Finally, for your industry you need raw resources to process, either domestic or imported. In latter case you would need convertible currency. Large countries like Russia, US, China etc ... usually rely on domestic resources, with some exception like for example Chinese need for oil. Mid-sized countries like Germany depend on foreign resources (this was actually one of the reasons for both WW1 and WW2 ) . After losing majority of colonies in 19th century Spain also became mid-sized country, therefore it did depend on overseas trade to acquire lots of its needs. One example would be cotton, despite domestic production Spain's textile industry depended on imports, and from 19th century these had to be paid with hard currency. Note that during WW2 (and to a much lesser extent in WW1) many critical materials could not be imported at all, because of naval blockade and submarine warfare. After WW2 Spain was largely isolated as it was seen as pro-Axis, this changed only in 50's when Spain accepted US bases on its soil in exchange for capital inflows.

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I cannot give you a definitive answer, but I think some of the general ideas are flawed:

  • Starting point: You should not understimate the differences at the beginning of the 20th century between Spain and Portugal in one side and France, the UK and Germany in the other.

  • War is only destruction: Yes, there is a lot of destruction in a war. But it also gives the government an opportunity to mobilize all the economy towards its aims (sky high taxes, promotion of strategic industries, forced labor, etc.)

  • War damages are permanent: Yes, a bombing campaign can be devastating on the infrastructure. Yet after the war is over, if you have a well formed workforce industrialization can happen relatively quickly (and even better, due to more far reaching modernization than otherwise possible)

  • Wars are long: WWI meant a boom for the Spanish industry, but it only lasted four years. Four years may look like a lot of time, but if you have very little basic industry and infrastructure it is difficult to significantly expand it in that time.

  • You ignore internal factors: During WWI, the high price paid for goods by the countries at war meant that prices did raise in Spain, too, leading to the Crisis of 1917. During WWII, Spain was devoid of any industry worth mentioning due to the Spanish Civil War.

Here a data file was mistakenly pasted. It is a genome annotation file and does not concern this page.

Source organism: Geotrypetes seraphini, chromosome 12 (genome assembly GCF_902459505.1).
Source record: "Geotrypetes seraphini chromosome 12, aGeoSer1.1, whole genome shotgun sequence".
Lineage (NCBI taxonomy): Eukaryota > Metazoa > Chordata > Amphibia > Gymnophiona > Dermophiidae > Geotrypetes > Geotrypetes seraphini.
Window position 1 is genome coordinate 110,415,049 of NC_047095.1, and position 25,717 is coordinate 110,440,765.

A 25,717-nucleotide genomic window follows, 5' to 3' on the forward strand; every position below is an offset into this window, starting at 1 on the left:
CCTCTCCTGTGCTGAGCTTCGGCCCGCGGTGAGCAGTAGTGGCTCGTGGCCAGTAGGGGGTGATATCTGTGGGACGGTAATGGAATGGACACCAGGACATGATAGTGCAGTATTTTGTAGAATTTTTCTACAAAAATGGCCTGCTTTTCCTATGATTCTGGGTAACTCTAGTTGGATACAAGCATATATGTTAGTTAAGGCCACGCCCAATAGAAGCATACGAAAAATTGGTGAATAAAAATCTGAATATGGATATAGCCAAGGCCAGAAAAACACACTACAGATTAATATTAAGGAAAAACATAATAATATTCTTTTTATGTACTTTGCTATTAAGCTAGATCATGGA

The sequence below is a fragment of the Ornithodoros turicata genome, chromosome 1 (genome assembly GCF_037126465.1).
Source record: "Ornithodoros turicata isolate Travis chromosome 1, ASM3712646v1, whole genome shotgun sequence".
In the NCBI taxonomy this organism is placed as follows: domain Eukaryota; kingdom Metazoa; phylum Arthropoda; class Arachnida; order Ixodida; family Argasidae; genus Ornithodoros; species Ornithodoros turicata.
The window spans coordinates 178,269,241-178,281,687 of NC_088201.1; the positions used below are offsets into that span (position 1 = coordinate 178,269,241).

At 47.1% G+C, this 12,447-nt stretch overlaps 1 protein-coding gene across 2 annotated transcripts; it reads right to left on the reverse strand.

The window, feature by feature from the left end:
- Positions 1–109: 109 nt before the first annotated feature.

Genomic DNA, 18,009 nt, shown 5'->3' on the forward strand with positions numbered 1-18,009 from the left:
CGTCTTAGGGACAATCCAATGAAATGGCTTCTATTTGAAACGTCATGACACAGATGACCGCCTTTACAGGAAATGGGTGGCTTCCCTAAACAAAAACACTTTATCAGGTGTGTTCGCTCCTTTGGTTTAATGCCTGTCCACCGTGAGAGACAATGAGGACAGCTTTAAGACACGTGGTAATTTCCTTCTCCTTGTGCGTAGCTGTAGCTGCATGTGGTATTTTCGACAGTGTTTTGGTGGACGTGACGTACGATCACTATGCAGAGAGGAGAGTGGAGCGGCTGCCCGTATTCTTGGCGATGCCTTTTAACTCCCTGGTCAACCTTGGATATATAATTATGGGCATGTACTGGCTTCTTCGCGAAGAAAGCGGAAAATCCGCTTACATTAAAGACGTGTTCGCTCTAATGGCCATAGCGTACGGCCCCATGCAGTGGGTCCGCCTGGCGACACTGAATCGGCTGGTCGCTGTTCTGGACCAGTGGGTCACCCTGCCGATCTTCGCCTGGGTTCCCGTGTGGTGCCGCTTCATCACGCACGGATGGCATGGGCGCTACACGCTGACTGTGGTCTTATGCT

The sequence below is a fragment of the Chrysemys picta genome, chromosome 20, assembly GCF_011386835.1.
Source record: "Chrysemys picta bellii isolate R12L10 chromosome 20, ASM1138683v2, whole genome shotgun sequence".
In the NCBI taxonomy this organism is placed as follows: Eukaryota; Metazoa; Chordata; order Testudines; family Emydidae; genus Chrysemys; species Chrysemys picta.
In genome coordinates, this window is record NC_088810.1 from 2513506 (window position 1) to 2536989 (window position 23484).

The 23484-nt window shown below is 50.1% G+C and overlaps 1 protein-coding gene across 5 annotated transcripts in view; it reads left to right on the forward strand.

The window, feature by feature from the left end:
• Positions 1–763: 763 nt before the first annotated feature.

• Wars do not affect neutral countries: With all the capital and resources of the major countries being used up at war, there were little resources to spare to build new industries in Spain. And of course, embargos and submarine warfare can affect neutral countries, too. And usually neutral countries end up spending more in their own militaries to try to protect against a possible involvement in the war.

  • Industrialization spreads: Well, it somehow does. But there is a bonus for building factories at places that already have all the infrastructure, suppliers, customers and workforce needed; there is an incentive to concentrate the industry. In the end, millions of Spanish workers emigrated to the industrial centers of Europe because it was easier (or cheaper) than building new industrial centers in Spain or Portugal.

  • Also, you are forgetting both the Marshall Plan, the Spanish Civil War (which was quite crippling) and the Spanish War in Morocco. Portugal was somewhat more peaceful, but it also fought some colonial wars (Goa, Angola, Mozambique).

  • This looks like a well constructed challenge to the frame of the question. +1 – KorvinStarmast Feb 26 at 17:46
  • To be fair: i did mention the civil war. However the loss of population and the toll on cities was not nearly as great as other world-war affected european countries experienced it. – Matthaeus Feb 26 at 18:35
  • @Matthaeus which is another factor to why they had less need to industrialize; they didn't have as much to rebuild. – user32121 Feb 26 at 21:44